Rhythms within Simple and Compound Pulses

You may be thinking, “Wait...surely you can have more than two notes per pulse!” “What about sixteenth notes? What about rests and other rhythms?” Yes, you are correct! Simple and compound don't tell you how many notes you can play per pulse. They don't tell you the rhythms. They tell you whether the pulse is evenly divided into a grid of two or three. Then that division of two or three can be further divided in any way.

So a pulse in simple meter might have a single quarter note, two eighth notes, an eighth and two sixteenths, or various rests. A wide variety of rhythms is possible, but the underlying division of a simple meter pulse is always two.

A pulse in compound meter has an underlying division of three. But again, that pulse can contain a variety of rhythms which fit in that division of three. It could be a dotted quarter note—those last the length of three eighth notes. It could be three eighth notes. It could be an eighth, eighth rest and another eighth. It could be 6 sixteenths. The rhythms simply need to align to the underlying division of three in the compound meter pulse.

In compound time, the rhythms all line up to each pulse's even division of three which can then be further subdivided. Compound time has a triplet feel to it.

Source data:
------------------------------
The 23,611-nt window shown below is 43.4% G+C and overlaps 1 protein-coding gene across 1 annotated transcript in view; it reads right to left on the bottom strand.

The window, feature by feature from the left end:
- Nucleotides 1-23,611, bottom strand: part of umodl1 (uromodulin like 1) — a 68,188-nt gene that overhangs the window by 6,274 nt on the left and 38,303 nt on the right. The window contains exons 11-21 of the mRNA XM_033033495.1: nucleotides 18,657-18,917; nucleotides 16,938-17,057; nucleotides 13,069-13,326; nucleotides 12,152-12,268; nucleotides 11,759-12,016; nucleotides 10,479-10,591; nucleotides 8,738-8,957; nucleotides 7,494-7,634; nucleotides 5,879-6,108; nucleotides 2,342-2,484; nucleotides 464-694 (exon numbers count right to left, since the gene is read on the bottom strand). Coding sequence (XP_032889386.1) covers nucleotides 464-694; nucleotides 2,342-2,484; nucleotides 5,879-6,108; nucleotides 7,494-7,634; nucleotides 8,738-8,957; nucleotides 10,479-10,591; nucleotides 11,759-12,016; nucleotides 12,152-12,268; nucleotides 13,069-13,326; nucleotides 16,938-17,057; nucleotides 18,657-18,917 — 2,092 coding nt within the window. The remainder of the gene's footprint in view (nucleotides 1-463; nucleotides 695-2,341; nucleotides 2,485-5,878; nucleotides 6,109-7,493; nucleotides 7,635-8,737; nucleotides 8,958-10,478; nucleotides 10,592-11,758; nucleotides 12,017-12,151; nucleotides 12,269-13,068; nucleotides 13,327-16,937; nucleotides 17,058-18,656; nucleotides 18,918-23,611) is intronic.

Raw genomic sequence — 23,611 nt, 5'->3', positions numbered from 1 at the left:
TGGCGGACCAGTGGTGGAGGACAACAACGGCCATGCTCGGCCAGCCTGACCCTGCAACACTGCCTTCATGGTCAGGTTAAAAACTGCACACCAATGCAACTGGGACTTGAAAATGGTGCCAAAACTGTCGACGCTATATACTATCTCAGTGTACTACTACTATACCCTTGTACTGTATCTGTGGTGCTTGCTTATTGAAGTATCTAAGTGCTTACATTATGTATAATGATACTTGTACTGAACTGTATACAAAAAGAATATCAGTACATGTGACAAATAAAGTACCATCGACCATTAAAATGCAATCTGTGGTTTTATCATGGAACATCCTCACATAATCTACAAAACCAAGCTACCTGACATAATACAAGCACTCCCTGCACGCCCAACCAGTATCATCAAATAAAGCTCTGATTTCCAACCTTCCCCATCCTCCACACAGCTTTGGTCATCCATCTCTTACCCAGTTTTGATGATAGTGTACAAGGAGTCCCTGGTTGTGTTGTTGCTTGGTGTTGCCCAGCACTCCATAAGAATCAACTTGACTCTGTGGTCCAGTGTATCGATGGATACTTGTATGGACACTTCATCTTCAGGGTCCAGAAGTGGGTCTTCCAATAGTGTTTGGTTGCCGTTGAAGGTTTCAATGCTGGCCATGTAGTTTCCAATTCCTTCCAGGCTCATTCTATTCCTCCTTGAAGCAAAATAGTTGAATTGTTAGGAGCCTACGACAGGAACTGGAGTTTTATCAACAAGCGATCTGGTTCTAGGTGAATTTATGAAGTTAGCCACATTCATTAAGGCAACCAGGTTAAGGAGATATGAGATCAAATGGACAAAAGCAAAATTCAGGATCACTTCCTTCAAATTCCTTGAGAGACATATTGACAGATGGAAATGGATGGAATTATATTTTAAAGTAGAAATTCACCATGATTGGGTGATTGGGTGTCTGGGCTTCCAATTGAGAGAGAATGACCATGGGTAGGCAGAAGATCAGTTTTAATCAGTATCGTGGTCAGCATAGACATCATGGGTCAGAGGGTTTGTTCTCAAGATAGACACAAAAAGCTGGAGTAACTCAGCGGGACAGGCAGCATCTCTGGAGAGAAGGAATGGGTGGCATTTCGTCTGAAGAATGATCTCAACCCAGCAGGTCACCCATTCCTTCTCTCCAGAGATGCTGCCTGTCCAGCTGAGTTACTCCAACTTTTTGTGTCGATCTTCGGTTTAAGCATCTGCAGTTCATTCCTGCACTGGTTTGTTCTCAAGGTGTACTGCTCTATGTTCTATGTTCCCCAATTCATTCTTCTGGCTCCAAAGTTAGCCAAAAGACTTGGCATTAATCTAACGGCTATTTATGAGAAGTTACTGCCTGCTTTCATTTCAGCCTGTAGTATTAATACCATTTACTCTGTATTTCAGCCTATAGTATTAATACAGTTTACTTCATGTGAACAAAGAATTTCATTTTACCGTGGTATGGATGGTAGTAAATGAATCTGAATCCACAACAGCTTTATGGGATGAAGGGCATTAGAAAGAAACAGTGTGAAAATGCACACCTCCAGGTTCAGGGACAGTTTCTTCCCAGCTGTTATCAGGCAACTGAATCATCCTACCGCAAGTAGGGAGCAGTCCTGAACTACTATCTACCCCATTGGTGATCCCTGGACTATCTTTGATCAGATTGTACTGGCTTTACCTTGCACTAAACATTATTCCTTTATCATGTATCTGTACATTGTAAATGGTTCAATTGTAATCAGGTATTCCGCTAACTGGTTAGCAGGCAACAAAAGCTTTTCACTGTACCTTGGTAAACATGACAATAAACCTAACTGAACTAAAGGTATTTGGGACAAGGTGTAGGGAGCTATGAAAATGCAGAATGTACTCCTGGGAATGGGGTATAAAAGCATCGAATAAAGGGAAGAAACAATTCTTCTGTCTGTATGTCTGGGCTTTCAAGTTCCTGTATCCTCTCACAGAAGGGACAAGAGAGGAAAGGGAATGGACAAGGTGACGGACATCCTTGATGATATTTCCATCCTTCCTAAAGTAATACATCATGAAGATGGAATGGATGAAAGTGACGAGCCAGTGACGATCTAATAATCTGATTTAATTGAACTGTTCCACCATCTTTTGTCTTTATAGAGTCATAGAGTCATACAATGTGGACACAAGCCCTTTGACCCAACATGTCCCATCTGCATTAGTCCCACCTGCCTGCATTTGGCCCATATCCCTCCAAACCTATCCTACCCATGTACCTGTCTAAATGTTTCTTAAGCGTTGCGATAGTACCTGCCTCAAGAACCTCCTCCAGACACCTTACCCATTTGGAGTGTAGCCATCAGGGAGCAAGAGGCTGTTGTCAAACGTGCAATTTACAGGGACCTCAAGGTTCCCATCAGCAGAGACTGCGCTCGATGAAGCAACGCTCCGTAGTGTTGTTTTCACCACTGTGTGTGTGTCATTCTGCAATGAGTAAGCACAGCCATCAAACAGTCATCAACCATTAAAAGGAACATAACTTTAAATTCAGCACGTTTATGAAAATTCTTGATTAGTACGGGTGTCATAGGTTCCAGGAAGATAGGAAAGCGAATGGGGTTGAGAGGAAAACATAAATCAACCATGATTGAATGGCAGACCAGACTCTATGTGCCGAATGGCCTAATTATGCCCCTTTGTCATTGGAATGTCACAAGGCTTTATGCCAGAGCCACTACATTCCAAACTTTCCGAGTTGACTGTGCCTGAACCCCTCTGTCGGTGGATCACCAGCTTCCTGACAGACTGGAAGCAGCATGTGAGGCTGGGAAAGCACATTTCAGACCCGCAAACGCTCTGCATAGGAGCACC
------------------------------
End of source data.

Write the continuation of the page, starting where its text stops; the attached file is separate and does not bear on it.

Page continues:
So, to summarize, simple and compound meter refer to how a meter's strong pulses are evenly divided. Simple meter divides each strong pulse in two. Compound meter divides each strong pulse in three.

What is Duple Meter? What is Triple Meter?

Yet another detail to know about meter is the difference between duple meter and triple meter. This is where students start to get confused a bit. We just discussed the idea of simple meter where the pulses divide in twos and compound meter where the pulses divide in threes, so what is duple meter and triple meter? Are they the same thing? No. They're a totally separate idea. The previous concepts of simple and compound describe what happens inside each strong pulse.

Duple meter and triple meter describe the number of strong pulses in each measure. Duple meter has two strong pulses per measure. Triple meter has three strong pulses per measure.

Let's look again at our examples of 3/4 and 6/8.